Phoebe's Reviews > Bigger than a Bread Box

Bigger than a Bread Box by Laurel Snyder
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Dec 03, 13

bookshelves: middle-grade, fantasy, magical-realism, intergalactic-academy-reviews, sci-fi
Read from January 07 to 08, 2012

Full review at The Intergalactic Academy.

Bigger than a Bread Box might seem to be of a stretch for an Intergalactic Academy review. After all, it’s apparently a fantasy title, not a science fictional one. In a way, this story–about a middle school girl who finds a magical, gift-granting bread box–might see a little typical, too. Like fluffy wish fulfillment, not a story with heft or bite.

But Rebecca Shapiro’s world is far from saccharine. Her dad drives a taxi–or he did, until he wrecked it. Her mom works nights. Rebecca herself is quiet and a little nerdy, but her universe is a fairly secure one. Until one day, when her mother stuffs Rebecca and her baby brother Lew into their car and drives off to her grandmother’s house in Atlanta, leaving Rebecca’s father behind.

Rebecca reacts with very honest adolescent rage at her mother for upsetting daily life. She hides out in her grandmother’s cluttered attic. It’s there that she finds the eponymous bread box, and unwittingly makes her first wish–for a book to read. The core premise here is a bit like the kid’s classic Half Magic. You’ve got kids, and wishes, and the magic only follows very specific rules (in Half Magic, only half of a wish was granted; here, any item wished for must fit in the bread box itself). But thematically, it’s very different from Edward Eager’s tale. Eager’s kids were wishing out of boredom. Soon, Rebecca, thrust into a new school ruled by a spoiled queen bee, is wishing out of desperation: for electronics, for pens and lip glosses to give out at school, and candy to trade at lunch, and fries from the diner back home. She’s essentially trying to plug up the holes in her life with magic. Unsuccessfully, of course. It’s that kind of book. Think Edward Eager meets Louise Fitzhugh.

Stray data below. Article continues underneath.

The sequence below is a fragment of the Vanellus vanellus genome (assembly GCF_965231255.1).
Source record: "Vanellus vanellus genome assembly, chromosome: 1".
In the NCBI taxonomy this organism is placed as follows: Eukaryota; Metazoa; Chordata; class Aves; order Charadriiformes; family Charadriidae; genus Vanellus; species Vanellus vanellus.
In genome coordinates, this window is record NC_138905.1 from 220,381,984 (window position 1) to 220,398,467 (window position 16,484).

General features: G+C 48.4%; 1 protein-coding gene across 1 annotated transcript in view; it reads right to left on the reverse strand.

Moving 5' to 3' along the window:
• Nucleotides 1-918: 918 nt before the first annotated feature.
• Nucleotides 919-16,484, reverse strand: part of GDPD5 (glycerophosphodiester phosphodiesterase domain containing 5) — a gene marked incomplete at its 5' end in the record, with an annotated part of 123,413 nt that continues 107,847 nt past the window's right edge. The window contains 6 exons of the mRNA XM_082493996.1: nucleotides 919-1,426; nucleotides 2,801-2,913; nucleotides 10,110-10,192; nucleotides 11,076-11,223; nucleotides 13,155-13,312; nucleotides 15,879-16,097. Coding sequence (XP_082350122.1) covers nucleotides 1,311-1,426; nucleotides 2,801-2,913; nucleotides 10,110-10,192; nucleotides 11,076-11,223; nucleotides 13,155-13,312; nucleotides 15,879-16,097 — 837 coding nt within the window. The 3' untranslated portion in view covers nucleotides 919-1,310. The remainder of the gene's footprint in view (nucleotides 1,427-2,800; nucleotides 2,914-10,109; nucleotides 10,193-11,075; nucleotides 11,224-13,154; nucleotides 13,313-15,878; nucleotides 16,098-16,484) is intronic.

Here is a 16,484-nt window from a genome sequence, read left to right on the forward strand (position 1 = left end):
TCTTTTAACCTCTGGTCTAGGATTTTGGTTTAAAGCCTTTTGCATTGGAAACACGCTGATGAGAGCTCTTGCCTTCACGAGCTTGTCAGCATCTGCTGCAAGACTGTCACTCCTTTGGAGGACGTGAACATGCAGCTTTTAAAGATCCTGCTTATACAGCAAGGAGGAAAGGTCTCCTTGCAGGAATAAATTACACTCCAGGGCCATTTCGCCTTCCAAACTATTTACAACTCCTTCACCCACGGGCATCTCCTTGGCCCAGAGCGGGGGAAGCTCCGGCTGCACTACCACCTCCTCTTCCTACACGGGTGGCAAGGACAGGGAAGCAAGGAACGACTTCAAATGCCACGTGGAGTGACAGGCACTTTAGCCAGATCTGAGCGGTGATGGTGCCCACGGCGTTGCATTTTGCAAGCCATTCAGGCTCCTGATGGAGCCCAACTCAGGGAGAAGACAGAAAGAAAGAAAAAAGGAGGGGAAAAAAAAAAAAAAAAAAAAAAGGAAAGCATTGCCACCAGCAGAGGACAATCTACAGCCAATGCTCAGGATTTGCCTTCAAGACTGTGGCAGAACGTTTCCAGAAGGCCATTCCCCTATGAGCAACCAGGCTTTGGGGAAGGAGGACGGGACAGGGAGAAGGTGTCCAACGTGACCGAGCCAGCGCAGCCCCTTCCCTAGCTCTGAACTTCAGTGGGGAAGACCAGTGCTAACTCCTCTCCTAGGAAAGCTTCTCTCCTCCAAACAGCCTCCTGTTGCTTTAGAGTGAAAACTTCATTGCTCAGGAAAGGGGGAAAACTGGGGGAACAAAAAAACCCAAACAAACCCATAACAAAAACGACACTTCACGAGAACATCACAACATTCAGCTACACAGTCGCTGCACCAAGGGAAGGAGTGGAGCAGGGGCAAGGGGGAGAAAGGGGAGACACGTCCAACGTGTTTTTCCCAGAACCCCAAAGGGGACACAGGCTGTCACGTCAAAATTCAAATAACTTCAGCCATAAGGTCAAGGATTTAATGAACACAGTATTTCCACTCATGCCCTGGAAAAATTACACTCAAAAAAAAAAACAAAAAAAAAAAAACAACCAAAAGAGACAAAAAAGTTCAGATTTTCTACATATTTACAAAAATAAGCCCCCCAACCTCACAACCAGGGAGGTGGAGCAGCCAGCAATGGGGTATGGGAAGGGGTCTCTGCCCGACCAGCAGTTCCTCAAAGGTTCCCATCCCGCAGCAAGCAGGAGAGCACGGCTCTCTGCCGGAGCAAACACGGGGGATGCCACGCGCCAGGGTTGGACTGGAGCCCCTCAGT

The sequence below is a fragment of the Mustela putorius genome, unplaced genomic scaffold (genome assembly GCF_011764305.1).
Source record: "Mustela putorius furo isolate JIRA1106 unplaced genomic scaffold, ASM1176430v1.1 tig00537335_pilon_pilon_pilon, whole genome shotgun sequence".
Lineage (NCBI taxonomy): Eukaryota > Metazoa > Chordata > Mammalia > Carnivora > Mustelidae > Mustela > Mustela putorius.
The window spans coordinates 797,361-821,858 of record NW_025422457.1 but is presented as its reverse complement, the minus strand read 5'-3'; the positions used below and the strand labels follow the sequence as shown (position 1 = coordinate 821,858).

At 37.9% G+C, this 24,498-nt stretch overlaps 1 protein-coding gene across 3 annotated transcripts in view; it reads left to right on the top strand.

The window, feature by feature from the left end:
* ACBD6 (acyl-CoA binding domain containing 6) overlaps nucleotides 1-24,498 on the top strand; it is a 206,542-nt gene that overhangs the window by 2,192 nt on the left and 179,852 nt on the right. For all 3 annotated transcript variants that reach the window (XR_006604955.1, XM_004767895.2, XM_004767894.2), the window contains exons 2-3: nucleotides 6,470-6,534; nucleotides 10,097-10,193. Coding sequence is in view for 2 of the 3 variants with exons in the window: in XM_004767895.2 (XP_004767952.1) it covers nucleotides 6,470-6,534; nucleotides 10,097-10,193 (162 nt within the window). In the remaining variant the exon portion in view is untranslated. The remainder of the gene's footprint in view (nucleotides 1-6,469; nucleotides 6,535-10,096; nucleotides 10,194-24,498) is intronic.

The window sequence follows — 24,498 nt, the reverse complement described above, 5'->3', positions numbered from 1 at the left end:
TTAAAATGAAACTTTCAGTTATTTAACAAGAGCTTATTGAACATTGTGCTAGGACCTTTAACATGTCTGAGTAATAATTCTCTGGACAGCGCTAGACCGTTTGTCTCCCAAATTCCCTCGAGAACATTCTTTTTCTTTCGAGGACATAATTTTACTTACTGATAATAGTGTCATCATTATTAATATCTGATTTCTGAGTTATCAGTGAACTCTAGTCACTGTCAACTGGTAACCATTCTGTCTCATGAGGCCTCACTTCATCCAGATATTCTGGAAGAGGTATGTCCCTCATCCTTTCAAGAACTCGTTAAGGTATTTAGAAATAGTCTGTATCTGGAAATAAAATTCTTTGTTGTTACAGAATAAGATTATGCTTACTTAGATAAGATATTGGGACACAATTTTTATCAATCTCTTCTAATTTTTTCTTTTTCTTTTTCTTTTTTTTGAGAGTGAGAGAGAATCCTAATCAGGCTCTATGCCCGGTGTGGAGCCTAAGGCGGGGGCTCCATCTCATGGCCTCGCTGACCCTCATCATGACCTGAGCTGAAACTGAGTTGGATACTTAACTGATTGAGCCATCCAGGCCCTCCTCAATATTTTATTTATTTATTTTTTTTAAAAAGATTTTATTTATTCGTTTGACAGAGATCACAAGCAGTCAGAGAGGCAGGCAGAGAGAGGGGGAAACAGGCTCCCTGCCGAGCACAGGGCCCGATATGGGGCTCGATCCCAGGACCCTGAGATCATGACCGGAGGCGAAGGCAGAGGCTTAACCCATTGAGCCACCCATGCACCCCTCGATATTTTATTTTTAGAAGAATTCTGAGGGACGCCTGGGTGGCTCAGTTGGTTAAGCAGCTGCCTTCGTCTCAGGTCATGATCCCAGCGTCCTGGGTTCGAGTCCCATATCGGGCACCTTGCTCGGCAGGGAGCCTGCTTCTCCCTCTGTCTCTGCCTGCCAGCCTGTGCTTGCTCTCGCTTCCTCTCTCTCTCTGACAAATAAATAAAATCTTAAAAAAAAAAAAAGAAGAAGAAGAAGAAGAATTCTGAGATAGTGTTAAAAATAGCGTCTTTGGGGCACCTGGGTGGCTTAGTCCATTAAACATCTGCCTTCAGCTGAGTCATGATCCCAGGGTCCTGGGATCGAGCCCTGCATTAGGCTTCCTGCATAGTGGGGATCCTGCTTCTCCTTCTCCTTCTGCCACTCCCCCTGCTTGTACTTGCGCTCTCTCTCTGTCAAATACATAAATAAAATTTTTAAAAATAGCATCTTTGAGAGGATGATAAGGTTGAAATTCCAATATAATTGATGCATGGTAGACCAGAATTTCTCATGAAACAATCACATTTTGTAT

Like Fitzhugh and her contemporaries, Snyder deals absolutely honestly with the Rebecca and her situation. She’s volatile, rebellious, forgetful, a little selfish, and absolutely sympathetic. She’s also bright. This is as much a novel about embracing your inner geek as it is about magic, and its in exploration of this theme–complete with discussions of the Law of Conservation of Mass and Epicurus–that Bigger than a Bread Box takes on a decidedly SFnal tone.

But the focus remains on Rebecca’s plight, as she attempts to undo the damage that her magic has done and make reparations for her mistakes. The end takes us to some very interesting, unexpected, and affecting places, and in a sense the novel’s conclusion is deliciously open-ended. It hits all the right notes, especially the most important one: honesty.
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Reading Progress

01/07/2012 page 59
25.0% "This is pretty great so far."
01/07/2012 page 133
55.0% "I heard you like some physics in your MG fantasy so I put some Epicurus in your bread box." 6 comments

Comments (showing 1-1 of 1) (1 new)

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message 1: by Miriam (new)

Miriam I thought Any Which Wall had a very Eager/Nesbit feel too it, as well.


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